This article is free to all readers because it includes information important to public safety and health in our community.
You've heard the preaching from health officials, public officials, the Centers for Disease Control and Prevention, and us: Wear a mask.
But with the COVID-19 pandemic getting worse — more than 11 million people in our country have been infected — it's not good enough to just wear masks. They need to be worn properly.
In many instances, we've seen people wear masks over their mouth but not their nose. At times, we've seen people wear them on their chins.
The effectiveness of masks has been debated. We believe science is conclusive that masks — while not the be-all-end-all solution to this virus — do limit the spread.
However their effectiveness is reduced, or even eliminated, if they are not worn properly.
The CDC offers these recommendations:
- Wash your hands before putting on your mask.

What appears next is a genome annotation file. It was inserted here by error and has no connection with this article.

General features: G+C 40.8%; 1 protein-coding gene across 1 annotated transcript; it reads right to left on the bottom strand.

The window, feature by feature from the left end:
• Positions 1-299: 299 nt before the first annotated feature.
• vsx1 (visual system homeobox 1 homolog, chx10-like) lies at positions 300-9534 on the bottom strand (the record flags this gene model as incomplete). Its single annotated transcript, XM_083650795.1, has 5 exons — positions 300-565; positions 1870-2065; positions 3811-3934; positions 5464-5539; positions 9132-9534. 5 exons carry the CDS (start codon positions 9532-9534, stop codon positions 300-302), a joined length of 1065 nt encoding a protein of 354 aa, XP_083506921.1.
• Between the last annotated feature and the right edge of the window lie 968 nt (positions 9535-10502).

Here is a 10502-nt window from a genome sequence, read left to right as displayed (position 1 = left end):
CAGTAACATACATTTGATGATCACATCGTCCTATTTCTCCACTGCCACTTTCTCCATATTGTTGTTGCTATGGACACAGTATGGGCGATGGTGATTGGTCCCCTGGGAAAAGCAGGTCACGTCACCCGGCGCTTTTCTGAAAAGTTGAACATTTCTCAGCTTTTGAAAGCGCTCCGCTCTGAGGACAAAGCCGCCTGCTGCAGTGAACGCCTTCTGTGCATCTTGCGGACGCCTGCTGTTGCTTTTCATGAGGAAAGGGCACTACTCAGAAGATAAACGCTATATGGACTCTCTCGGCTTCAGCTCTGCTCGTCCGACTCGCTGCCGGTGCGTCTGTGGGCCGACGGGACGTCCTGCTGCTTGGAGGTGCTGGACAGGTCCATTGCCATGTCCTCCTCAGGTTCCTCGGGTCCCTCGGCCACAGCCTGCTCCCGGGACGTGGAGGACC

- Put it over your nose and mouth, and secure it under your chin.
- Try to fit it snugly against the sides of your face.
- Make sure you can breathe easily.
- CDC does not recommend use of masks or cloth masks for source control if they have an exhalation valve or vent.
The other point many people either don't understand or don't adhere to is that surgical masks — the powder-blue masks that many of us wear — are intended as single-use masks. They are not intended to be worn repeatedly, according to the World Health Organization.
"After use they should be removed using appropriate techniques (i.e. do not touch the front, remove by pulling the elastic ear straps or laces from behind) and disposed of immediately in an infectious waste bin with a lid, followed by hand hygiene," WHO says on its website.
Cloth masks can be reused, but should be cleaned at least daily, the CDC said.
We suspect many people reuse surgical masks and don't wash their cloth masks daily. However, it's all part of the recommendations to keep us safer.
As the virus spreads — and with the Thanksgiving holiday approaching — let's all do our part to keep ourselves and our communities safe.